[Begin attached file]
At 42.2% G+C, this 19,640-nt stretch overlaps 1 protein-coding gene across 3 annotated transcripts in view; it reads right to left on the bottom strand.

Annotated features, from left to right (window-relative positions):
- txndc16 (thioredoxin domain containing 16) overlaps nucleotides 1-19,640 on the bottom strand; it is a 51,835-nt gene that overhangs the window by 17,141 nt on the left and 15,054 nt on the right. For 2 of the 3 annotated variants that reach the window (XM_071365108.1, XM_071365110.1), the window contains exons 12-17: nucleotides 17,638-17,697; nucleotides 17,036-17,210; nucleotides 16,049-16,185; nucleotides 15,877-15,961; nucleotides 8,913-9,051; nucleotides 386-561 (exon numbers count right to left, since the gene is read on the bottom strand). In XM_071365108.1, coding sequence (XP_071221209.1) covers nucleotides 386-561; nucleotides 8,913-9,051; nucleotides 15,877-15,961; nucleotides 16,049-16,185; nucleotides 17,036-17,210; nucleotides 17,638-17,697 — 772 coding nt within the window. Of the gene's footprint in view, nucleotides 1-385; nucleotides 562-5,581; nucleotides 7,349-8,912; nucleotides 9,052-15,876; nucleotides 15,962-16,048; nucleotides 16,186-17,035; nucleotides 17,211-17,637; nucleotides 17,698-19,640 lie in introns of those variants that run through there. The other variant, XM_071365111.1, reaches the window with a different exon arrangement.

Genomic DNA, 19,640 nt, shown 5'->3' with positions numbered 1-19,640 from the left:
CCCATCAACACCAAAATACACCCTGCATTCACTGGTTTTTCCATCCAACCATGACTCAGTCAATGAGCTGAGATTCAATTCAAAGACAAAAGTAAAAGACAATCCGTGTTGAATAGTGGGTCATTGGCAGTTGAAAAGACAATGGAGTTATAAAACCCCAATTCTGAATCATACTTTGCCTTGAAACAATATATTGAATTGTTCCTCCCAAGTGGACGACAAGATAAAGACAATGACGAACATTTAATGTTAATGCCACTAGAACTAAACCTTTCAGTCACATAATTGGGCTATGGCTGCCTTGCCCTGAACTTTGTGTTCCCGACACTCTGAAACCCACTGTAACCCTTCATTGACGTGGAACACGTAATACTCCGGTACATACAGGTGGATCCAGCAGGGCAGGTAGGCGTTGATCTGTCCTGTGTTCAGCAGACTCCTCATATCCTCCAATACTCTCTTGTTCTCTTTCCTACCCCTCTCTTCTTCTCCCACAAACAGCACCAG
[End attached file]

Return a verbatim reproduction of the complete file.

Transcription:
At 42.2% G+C, this 19,640-nt stretch overlaps 1 protein-coding gene across 3 annotated transcripts in view; it reads right to left on the bottom strand.

Annotated features, from left to right (window-relative positions):
- txndc16 (thioredoxin domain containing 16) overlaps nucleotides 1-19,640 on the bottom strand; it is a 51,835-nt gene that overhangs the window by 17,141 nt on the left and 15,054 nt on the right. For 2 of the 3 annotated variants that reach the window (XM_071365108.1, XM_071365110.1), the window contains exons 12-17: nucleotides 17,638-17,697; nucleotides 17,036-17,210; nucleotides 16,049-16,185; nucleotides 15,877-15,961; nucleotides 8,913-9,051; nucleotides 386-561 (exon numbers count right to left, since the gene is read on the bottom strand). In XM_071365108.1, coding sequence (XP_071221209.1) covers nucleotides 386-561; nucleotides 8,913-9,051; nucleotides 15,877-15,961; nucleotides 16,049-16,185; nucleotides 17,036-17,210; nucleotides 17,638-17,697 — 772 coding nt within the window. Of the gene's footprint in view, nucleotides 1-385; nucleotides 562-5,581; nucleotides 7,349-8,912; nucleotides 9,052-15,876; nucleotides 15,962-16,048; nucleotides 16,186-17,035; nucleotides 17,211-17,637; nucleotides 17,698-19,640 lie in introns of those variants that run through there. The other variant, XM_071365111.1, reaches the window with a different exon arrangement.

Genomic DNA, 19,640 nt, shown 5'->3' with positions numbered 1-19,640 from the left:
CCCATCAACACCAAAATACACCCTGCATTCACTGGTTTTTCCATCCAACCATGACTCAGTCAATGAGCTGAGATTCAATTCAAAGACAAAAGTAAAAGACAATCCGTGTTGAATAGTGGGTCATTGGCAGTTGAAAAGACAATGGAGTTATAAAACCCCAATTCTGAATCATACTTTGCCTTGAAACAATATATTGAATTGTTCCTCCCAAGTGGACGACAAGATAAAGACAATGACGAACATTTAATGTTAATGCCACTAGAACTAAACCTTTCAGTCACATAATTGGGCTATGGCTGCCTTGCCCTGAACTTTGTGTTCCCGACACTCTGAAACCCACTGTAACCCTTCATTGACGTGGAACACGTAATACTCCGGTACATACAGGTGGATCCAGCAGGGCAGGTAGGCGTTGATCTGTCCTGTGTTCAGCAGACTCCTCATATCCTCCAATACTCTCTTGTTCTCTTTCCTACCCCTCTCTTCTTCTCCCACAAACAGCACCAG